Classic cars often fetch higher prices through discreet transactions than they do at auction. A Ferrari GTO sports car -- one of 36 produced by the Italian company in 1962 to 1963 -- was sold privately in the U.S. within the last four months after being priced at $28 million, dealers said.
A 1957 Ferrari 250 Testa Rossa was sold by RM for 9 million euros ($12.2 million at the time) in May 2009, and that holds the record for any car offered in a public salesroom.
U.K. television and radio host Chris Evans was the buyer, said Collins, who advises Evans on purchases of classic Ferraris.
Evans part-financed the acquisition of the GTO by selling other cars from his collection. These have included a white 1962 Ferrari 250 GT SWB Berlinetta that fetched 2.6 million euros at RM’s recent Monaco auction, said Girardo.
The car was one of a group of seven white Ferraris -- the “white collection” -- put together for Evans by Talacrest, said Collins. The Ascot-based dealership has sold a white 1967 Ferrari 275 GTB/4 from Evans’s collection for about a million pounds and his white 1985 Ferrari 288 GTO is available at 525,000 pounds, said Collins.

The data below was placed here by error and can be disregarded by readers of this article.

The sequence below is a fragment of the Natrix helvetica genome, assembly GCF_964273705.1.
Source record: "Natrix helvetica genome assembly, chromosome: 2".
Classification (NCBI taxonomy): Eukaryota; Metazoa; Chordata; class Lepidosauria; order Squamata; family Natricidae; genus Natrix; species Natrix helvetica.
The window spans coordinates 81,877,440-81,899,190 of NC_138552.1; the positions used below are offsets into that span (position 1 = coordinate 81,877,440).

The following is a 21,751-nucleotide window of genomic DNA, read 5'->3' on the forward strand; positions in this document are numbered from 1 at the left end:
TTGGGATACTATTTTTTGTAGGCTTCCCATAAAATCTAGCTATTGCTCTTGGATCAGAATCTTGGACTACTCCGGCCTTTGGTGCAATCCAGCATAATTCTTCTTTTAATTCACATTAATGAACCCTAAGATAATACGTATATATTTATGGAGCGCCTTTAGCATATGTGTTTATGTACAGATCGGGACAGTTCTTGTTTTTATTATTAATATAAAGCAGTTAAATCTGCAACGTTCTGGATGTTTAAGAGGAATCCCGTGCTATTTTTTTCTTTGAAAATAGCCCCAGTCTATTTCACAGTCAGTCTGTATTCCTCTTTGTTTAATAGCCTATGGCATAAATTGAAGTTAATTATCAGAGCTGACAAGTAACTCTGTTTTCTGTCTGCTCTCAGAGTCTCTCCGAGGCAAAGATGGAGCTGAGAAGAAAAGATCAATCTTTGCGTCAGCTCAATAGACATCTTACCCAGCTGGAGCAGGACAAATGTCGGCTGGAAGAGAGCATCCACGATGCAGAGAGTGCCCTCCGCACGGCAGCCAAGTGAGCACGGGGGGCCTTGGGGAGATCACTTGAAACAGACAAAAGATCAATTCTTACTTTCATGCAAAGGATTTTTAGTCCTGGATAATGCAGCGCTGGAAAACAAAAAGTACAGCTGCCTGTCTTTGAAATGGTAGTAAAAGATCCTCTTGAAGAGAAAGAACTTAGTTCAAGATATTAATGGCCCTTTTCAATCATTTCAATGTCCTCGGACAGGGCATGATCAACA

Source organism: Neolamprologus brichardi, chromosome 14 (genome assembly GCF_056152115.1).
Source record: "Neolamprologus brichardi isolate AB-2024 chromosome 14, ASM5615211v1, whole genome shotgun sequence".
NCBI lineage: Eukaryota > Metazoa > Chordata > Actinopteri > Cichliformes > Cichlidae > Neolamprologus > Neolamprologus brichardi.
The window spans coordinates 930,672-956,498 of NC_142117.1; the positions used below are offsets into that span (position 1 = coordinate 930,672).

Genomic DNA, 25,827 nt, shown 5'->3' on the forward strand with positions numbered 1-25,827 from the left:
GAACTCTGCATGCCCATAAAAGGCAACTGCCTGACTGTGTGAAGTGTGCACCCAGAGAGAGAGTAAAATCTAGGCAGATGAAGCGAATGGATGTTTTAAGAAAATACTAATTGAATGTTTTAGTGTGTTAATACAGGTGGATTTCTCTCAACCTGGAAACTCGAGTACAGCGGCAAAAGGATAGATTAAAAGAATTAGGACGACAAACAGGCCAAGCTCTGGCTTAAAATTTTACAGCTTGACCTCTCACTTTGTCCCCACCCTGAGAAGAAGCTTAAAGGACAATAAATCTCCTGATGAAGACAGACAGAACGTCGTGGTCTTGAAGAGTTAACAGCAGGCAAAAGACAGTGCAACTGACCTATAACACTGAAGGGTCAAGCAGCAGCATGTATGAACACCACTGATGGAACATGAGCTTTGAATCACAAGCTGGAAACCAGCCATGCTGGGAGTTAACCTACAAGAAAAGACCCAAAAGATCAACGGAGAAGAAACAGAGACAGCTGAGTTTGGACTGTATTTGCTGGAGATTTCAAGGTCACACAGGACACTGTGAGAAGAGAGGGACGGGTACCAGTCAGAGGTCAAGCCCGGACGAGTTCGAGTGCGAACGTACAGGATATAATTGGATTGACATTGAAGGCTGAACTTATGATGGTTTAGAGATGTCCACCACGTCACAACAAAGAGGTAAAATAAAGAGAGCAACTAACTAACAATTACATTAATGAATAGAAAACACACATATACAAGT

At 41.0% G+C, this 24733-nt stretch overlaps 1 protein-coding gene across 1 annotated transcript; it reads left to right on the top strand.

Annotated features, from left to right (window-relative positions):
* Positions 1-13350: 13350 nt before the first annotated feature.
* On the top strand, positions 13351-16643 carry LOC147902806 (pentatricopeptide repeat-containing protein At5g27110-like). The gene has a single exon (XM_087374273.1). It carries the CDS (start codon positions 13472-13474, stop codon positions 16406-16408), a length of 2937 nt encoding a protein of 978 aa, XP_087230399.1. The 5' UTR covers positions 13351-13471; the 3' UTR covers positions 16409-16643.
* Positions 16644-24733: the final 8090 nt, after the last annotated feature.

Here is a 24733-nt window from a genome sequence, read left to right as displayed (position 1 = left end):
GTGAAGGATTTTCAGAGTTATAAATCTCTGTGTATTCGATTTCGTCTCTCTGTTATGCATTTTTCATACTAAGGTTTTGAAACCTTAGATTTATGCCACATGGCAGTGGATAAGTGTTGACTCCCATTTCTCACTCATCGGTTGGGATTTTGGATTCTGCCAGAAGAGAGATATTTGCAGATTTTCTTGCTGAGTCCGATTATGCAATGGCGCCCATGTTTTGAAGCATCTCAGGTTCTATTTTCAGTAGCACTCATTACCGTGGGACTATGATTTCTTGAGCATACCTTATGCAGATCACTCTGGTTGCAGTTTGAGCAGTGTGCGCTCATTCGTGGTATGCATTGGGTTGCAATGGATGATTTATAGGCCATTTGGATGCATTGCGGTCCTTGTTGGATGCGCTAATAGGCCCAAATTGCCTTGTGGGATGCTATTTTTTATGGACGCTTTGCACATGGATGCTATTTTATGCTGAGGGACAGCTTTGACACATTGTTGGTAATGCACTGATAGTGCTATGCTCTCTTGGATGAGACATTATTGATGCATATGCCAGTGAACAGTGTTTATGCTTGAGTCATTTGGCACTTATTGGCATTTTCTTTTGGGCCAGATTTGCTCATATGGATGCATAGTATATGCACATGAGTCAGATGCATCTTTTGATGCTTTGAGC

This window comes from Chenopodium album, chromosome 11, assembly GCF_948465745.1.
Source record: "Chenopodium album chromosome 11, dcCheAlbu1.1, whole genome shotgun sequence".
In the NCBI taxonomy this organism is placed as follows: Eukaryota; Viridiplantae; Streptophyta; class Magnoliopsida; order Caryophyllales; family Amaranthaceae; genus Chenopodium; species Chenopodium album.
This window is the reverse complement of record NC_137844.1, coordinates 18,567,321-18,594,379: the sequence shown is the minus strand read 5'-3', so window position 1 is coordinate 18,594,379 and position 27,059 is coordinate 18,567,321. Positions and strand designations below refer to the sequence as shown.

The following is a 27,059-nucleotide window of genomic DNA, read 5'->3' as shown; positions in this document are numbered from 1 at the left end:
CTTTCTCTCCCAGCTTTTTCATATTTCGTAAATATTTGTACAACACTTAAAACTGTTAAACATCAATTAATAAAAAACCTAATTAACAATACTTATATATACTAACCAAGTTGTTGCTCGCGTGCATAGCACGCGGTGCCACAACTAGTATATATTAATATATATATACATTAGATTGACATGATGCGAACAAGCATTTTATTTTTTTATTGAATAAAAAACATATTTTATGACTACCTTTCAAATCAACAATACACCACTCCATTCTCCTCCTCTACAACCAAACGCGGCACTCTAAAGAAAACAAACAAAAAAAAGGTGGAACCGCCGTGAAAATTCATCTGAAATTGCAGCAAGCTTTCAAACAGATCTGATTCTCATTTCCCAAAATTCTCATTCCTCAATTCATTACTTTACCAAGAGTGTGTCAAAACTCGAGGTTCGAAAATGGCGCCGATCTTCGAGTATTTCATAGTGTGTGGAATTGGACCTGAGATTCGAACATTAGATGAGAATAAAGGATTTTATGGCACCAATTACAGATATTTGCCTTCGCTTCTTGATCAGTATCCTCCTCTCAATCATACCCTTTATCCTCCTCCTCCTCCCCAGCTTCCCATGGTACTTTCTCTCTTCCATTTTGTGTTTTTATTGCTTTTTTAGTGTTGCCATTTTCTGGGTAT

In May 2008 Evans bought a Nero-black 1961 Ferrari 250 GT SWB California Spyder for a then-record 7 million euros ($10.9 million) with fees at RM’s annual Maranello sale. The car was formerly owned by the Hollywood actor James Coburn. Evans is currently driving the black Ferrari in the Mille Miglia Classic, which ends this weekend, said Collins.
The Williamson Bugatti 57SC Atlantic was designed by Ettore Bugatti’s son, Jean, and debuted at the 1935 Paris Motor Show. The futuristic design, made out of welded aluminum with a distinctive central seam, attracted three orders, only two of which survive in their original condition.
One is owned by the fashion designer Ralph Lauren. The other was acquired by Williamson at a Sotheby’s auction in Los Angeles in June 1971 for a then-record price of $59,000, said the Geneva-based classic car adviser Simon Kidston, founder of Kidston SA.